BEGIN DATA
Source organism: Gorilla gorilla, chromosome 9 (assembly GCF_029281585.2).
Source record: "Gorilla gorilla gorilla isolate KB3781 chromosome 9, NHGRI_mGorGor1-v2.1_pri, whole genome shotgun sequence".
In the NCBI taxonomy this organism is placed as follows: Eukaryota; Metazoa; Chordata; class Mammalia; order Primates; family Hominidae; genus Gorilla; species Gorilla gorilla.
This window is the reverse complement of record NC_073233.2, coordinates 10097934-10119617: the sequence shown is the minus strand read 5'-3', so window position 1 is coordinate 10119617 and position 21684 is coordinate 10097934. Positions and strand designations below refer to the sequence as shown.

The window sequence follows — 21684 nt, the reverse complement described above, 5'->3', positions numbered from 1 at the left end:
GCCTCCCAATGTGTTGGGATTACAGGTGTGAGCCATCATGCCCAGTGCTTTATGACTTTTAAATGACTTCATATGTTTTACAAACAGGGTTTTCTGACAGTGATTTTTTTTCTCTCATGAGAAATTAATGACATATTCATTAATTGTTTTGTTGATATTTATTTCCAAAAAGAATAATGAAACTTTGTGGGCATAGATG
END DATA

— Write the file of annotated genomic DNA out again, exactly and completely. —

Source organism: Gorilla gorilla, chromosome 9 (assembly GCF_029281585.2).
Source record: "Gorilla gorilla gorilla isolate KB3781 chromosome 9, NHGRI_mGorGor1-v2.1_pri, whole genome shotgun sequence".
In the NCBI taxonomy this organism is placed as follows: Eukaryota; Metazoa; Chordata; class Mammalia; order Primates; family Hominidae; genus Gorilla; species Gorilla gorilla.
This window is the reverse complement of record NC_073233.2, coordinates 10097934-10119617: the sequence shown is the minus strand read 5'-3', so window position 1 is coordinate 10119617 and position 21684 is coordinate 10097934. Positions and strand designations below refer to the sequence as shown.

The window sequence follows — 21684 nt, the reverse complement described above, 5'->3', positions numbered from 1 at the left end:
GCCTCCCAATGTGTTGGGATTACAGGTGTGAGCCATCATGCCCAGTGCTTTATGACTTTTAAATGACTTCATATGTTTTACAAACAGGGTTTTCTGACAGTGATTTTTTTTCTCTCATGAGAAATTAATGACATATTCATTAATTGTTTTGTTGATATTTATTTCCAAAAAGAATAATGAAACTTTGTGGGCATAGATG